Look who’s back in town to celebrate a birthday. AIChE’s very first Annual Meeting was held in Pittsburgh in 1908. To commemorate AIChE’s 110 Years, on Tuesday, Oct. 30, the meeting programmers have invited leaders from academia, industry, and national labs to describe their visions for chemical engineering’s future. The speakers include William Liechty, Associate Research Scientist at Dow Chemical Co.; Clare McCabe, Cornelius Vanderbilt Chair of Engineering at Vanderbilt Univ.; Ruth Misener, Assistant Professor at Imperial College London; Ankur Pariyani, co-founder and Chief Innovation Officer at Near-Miss Management LLC; and Phil Westmoreland, Professor of Chemical and Biomolecular Engineering at North Carolina State Univ.

Also observing a milestone in 2018 is AIChE’s Women’s Initiatives Committee (WIC), which marks its 20th Anniversary with a symposium “Celebrating Women in Chemical Engineering.” The Tuesday, Oct. 30, event features 20 invited talks by prominent women in chemical engineering — who will discuss the contributions of women chemical engineers across career stages and fields of practice. The WIC anniversary symposium is supported by a grant from the AIChE Foundation.

In August, the AIChE Journal publishes its inaugural “Futures” issue, showcasing research conducted by early-career chemical engineers. At the Annual Meeting on Tuesday, Oct. 30, the work of six of these future pioneers will compose a new session, AIChE Journal Futures: New Directions in Chemical Engineering Research. (See the related article, p. 13).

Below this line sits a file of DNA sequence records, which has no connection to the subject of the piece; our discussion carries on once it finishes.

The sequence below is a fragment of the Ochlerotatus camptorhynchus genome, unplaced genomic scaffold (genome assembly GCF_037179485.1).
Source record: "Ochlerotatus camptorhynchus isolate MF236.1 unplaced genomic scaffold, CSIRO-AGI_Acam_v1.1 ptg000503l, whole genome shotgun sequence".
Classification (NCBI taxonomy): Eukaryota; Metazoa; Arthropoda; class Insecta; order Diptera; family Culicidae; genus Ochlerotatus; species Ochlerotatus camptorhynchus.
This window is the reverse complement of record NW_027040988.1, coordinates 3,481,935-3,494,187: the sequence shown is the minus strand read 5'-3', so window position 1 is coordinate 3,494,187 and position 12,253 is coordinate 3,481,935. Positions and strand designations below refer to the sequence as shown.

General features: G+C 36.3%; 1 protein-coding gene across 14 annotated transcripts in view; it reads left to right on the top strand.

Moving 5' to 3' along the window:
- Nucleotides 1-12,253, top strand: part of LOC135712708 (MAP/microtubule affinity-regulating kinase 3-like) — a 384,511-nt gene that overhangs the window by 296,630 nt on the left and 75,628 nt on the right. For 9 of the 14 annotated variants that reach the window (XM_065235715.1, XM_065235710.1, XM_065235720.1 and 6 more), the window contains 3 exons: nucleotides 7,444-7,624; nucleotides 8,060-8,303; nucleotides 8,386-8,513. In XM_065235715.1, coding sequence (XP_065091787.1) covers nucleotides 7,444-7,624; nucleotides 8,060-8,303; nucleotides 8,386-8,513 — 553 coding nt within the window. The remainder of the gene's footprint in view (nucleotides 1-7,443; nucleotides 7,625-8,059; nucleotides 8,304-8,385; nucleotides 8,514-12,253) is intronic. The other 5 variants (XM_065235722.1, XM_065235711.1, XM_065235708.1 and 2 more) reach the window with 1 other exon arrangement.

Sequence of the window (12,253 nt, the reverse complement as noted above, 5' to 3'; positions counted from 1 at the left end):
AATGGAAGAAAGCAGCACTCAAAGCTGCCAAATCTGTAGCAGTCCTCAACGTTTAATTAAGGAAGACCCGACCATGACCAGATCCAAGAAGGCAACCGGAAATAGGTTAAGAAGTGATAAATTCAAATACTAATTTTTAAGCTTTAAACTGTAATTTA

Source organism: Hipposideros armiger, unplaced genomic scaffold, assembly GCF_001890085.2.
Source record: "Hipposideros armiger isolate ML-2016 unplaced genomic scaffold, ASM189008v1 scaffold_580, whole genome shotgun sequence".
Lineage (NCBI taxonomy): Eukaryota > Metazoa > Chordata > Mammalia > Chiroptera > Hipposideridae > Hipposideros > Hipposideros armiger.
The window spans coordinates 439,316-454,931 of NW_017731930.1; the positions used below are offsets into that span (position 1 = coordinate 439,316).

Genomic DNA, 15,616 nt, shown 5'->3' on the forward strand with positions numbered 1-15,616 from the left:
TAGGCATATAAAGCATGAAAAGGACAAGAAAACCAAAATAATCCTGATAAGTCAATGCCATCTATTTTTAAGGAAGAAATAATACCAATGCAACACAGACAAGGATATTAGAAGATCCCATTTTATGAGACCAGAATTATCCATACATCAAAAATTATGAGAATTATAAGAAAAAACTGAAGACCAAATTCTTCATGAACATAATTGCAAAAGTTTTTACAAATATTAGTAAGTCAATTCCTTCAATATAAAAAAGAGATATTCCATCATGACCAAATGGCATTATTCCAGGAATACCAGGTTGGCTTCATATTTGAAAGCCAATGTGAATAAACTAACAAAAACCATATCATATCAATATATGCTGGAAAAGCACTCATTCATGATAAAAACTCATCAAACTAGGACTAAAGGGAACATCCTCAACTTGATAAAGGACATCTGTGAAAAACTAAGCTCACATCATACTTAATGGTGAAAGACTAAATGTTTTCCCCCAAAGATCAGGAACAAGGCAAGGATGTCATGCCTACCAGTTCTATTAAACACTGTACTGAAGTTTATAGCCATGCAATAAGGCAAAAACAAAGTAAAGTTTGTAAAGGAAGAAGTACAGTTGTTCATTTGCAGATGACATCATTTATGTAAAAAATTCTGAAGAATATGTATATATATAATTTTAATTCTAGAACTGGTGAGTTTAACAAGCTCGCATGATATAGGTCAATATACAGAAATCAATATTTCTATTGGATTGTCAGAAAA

Major lectures


The John M. Prausnitz AIChE Institute Lecture, Wednesday, Oct. 31. Klavs Jensen, the Warren K. Lewis Professor of Chemical Engineering and Professor of Materials Science and Engineering at MIT, underscores the meeting’s emphasis on advanced manufacturing with his lecture entitled “Accelerating Development and Intensification of Chemical Processes.” (See the related article, p. 55.)


The Andreas Acrivos Award for Professional Progress in Chemical Engineering Lecture, Tuesday, Oct. 30. This lecture will be given by the Institute’s 2017 Acrivos Professional Progress Award recipient, Orlin D. Velev, INVISTA Professor at North Carolina State Univ. In his talk, “Microscale Engineering of Responsive, Flexible, and Reconfigurable Particle Structures,” Velev will discuss the engineering principles underpinning novel classes of dynamically reconfigurable structures, with examples including magnetically reconfigurable gel networks, shape-changing microbots, and inks for 3D printing.


The P. V. Danckwerts Memorial Lecture, Monday, Oct. 29. Co-sponsored by AIChE, the European Federation of Chemical Engineering (EFCE), the Institution of Chemical Engineers (IChemE), and Elsevier, this year’s lecture will be delivered by Sang Yup Lee, Distinguished Professor of Chemical and Biomolecular Engineering at Korea Advanced Institute of Science and Technology (KAIST). In his talk, “Biotechnology to Help Achieve the UN’s Sustainable Development Goals,” Lee will describe how biotech is poised to help the United Nations achieve its global goals in the realms of climate change, sustainable production, and improved health and well-being.

AIChE’s Society for Biological Engineering (SBE) will present its Daniel I. C. Wang Award for Excellence in Biochemical Engineering and the James E. Bailey Award in Biological Engineering. The D. I. C. Wang Award Lecture is scheduled for Monday, Oct. 29, with a presentation by award recipient John G. Auniņš, Chief Technology Officer at Seres Therapeutics, Inc. The James E. Bailey Award Lecture, slated for Tuesday, Oct. 30, is highlighted by a talk from honoree Jeffrey Hubbell, the Eugene Bell Professor in Tissue Engineering at the Univ. of Chicago. Details about the SBE lecturers will appear in the Sept. 2018 issue of CEP.

Details about the technical program, registration instructions, and hotel information are available at Registration fees are discounted through Sept. 17.